I was lucky enough to receive an e-ARC of Twice Dead by Caitlin Seal from Net Galley and Charlesbridge Teen in exchange for an honest review.

Twice Dead is a YA fantasy and the first book in the Necromancer’s Song series by Caitlin Seal. The story follows Naya Garth, daughter of a sea captain, who travels with her father to a country where necromancy is prevalent. Although necromancy is feared and forbidden in Naya’s homeland of Talmir, while she is in Ceramor carrying out an errand for her father, she is killed and resurrected by the Talmiran ambassador to become a spy for her country, and to further the political plot that her father is involved in.

Fantasy is my genre of choice and the premise of Twice Dead sounded fascinating, so I couldn’t wait to get stuck into this story. Right off the bat I really enjoyed the world building around necromancy and how aether (energy) is harnessed and used by the people of this world through runes. There wasn’t a big info dump about how the rune trams, or weapons work, or how runes are used to bring the dead back to life. Instead we get that information throughout the story until we have a good understanding of how the energy system works. The aether lamps and devices had a mild steampunk feel which I really liked too.

Another aspect of the story that I enjoyed was the city of Belavine. Sometimes I find it difficult to picture the intricacies of a fantasy setting, especially with so many lavish fantasy TV shows and movies around at the moment, they can all feel a bit same-same, but I really got a feel for the city where Naya was staying. Although, as a wraith Naya doesn’t need to eat, and I realised about halfway through the book that I missed this aspect of the setting. What food and drink do they consume in this world? We don’t get a chance to see that and perhaps it would have been good to see a bit more of the city before Naya is killed and brought back to life, which happens in the first chapter.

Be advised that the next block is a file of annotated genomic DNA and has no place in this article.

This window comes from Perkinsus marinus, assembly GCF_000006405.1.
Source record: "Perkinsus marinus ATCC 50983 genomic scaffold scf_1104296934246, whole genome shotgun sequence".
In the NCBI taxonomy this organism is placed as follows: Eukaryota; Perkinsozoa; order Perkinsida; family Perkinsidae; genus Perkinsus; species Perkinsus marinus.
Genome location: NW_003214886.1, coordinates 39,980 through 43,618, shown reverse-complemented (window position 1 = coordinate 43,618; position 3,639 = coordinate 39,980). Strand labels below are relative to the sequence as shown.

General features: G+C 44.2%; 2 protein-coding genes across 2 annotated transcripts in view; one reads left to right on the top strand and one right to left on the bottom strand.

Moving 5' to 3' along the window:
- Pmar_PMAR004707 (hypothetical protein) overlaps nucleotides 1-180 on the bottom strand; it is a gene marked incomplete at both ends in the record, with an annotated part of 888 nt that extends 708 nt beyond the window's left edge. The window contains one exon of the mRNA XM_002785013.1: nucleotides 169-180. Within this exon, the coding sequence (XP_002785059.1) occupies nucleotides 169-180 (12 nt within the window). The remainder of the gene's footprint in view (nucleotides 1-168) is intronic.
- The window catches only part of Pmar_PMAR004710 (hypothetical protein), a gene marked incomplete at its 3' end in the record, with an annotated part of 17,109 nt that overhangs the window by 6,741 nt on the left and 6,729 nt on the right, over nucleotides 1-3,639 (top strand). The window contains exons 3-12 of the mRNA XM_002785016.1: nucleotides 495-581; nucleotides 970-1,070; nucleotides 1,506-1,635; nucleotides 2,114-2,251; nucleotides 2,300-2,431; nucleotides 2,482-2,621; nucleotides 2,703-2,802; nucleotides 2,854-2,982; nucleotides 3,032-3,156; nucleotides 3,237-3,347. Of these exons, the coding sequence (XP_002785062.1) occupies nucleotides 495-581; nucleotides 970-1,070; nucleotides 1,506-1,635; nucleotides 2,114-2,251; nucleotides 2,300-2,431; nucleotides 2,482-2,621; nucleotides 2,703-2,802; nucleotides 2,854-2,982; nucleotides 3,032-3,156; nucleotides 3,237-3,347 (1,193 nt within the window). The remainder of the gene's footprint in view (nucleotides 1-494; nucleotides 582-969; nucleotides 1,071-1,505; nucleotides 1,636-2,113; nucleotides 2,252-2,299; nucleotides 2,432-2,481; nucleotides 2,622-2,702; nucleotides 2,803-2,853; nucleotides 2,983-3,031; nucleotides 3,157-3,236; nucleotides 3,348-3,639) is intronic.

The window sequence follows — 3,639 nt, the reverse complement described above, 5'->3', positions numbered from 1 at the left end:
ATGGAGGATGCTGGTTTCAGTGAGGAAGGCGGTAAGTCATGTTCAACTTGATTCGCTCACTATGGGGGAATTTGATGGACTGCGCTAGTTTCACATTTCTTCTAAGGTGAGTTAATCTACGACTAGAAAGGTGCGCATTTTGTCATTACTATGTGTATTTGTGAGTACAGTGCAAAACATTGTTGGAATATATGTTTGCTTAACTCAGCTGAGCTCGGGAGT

Naya herself is a likable, if not slightly bland character, and I think that stretches to the other characters as well. We don’t see a lot of backstory in this book, and I really couldn’t tell you anything about Naya and what kind of person she is, what she liked doing before this story began etc. It takes most of the book for Naya to get to the point of no return, and even then she (and the reader) aren’t really convinced about it. She just coasts along feeling confused, and there aren’t any scenes where she experiences joy, wonder or excitement. Naya is conflicted for the better part of this book, and this is told through her thoughts rather than actions. The author also introduces a lot of new, named characters in the very final chapters and we’re not given time know them or care about them. Plus, a lot of the names are very similar (Jalance, Delence, Allence) and because we don’t know these characters very well, it made them hard to tell apart.

I liked our secondary characters Lucia and Corten, but I’ve found that what endears a character to the reader is often the kindness they show to the main character during the story. Both Lucia and Corten are kind people, but there aren’t any actual acts of kindness that stood out to make me care about these characters as people. I didn’t really get drawn into the romance either, which I was a little sad about as I love romance and things like first kisses usually give me tummy butterflies.

The plot and writing were both straightforward and fine. Without giving away any spoilers this story revolves around a political plot and although we find out details along the way about the plans and motivations of the main players, there aren’t any twists and turns. I was half expecting a plot twist at a certain point where it was obvious that details of a plan weren’t voiced to the reader, but it didn’t eventuate. The writing is easy to read and understand, not repetitive (which is a pet peeve of mine), and as I said earlier, certain aspects of the world building were done really well.

Overall Twice Dead was an easy and enjoyable read, I just didn’t find myself rushing back to where I left off, or staying up late to read ‘just one more page.’ I’m giving this book 3 stars.

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